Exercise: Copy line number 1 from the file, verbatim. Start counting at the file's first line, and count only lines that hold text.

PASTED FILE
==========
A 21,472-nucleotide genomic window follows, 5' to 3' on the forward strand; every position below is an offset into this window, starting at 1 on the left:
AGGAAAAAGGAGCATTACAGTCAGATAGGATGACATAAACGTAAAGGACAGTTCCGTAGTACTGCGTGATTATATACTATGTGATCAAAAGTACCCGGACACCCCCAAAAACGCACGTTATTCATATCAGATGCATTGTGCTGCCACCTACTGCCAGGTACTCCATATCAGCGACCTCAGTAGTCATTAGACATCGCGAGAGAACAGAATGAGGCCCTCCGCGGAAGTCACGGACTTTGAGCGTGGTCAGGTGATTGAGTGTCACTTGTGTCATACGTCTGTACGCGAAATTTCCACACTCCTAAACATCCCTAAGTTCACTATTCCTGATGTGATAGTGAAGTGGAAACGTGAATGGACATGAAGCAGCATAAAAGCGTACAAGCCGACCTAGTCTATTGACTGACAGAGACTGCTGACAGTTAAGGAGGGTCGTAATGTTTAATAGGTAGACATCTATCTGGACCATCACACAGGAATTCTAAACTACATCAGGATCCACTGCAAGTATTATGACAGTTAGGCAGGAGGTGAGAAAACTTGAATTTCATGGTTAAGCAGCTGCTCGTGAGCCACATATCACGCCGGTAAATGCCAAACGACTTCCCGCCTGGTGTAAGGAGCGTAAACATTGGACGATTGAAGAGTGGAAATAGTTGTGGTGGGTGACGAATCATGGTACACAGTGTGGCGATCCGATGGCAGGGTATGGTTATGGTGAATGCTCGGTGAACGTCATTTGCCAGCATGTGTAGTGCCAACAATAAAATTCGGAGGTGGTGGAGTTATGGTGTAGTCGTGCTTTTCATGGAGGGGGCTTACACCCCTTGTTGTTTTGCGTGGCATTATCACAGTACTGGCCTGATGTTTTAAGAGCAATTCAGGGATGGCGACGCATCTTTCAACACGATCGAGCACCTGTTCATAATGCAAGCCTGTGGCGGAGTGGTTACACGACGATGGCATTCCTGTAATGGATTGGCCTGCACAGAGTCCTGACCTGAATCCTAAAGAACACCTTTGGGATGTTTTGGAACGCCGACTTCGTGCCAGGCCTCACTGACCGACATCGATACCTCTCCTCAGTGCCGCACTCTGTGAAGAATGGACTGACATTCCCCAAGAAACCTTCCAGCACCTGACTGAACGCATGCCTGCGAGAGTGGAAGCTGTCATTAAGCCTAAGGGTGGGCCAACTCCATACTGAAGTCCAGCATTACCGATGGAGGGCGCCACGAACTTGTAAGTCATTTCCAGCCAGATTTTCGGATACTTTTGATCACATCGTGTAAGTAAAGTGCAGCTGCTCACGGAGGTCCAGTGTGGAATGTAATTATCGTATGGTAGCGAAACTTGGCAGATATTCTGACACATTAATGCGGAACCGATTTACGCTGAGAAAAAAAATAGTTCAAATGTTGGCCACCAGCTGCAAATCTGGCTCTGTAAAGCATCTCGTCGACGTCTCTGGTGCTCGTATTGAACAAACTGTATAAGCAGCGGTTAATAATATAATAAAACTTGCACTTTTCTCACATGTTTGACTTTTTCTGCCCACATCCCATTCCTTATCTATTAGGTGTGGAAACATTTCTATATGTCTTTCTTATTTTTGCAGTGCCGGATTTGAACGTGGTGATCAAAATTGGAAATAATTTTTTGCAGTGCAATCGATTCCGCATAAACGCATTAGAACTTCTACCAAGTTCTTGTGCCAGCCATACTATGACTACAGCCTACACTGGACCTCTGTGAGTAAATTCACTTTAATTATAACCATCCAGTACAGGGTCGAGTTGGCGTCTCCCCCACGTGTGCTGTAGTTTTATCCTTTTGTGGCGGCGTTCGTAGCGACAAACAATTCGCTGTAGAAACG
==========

A 21,472-nucleotide genomic window follows, 5' to 3' on the forward strand; every position below is an offset into this window, starting at 1 on the left: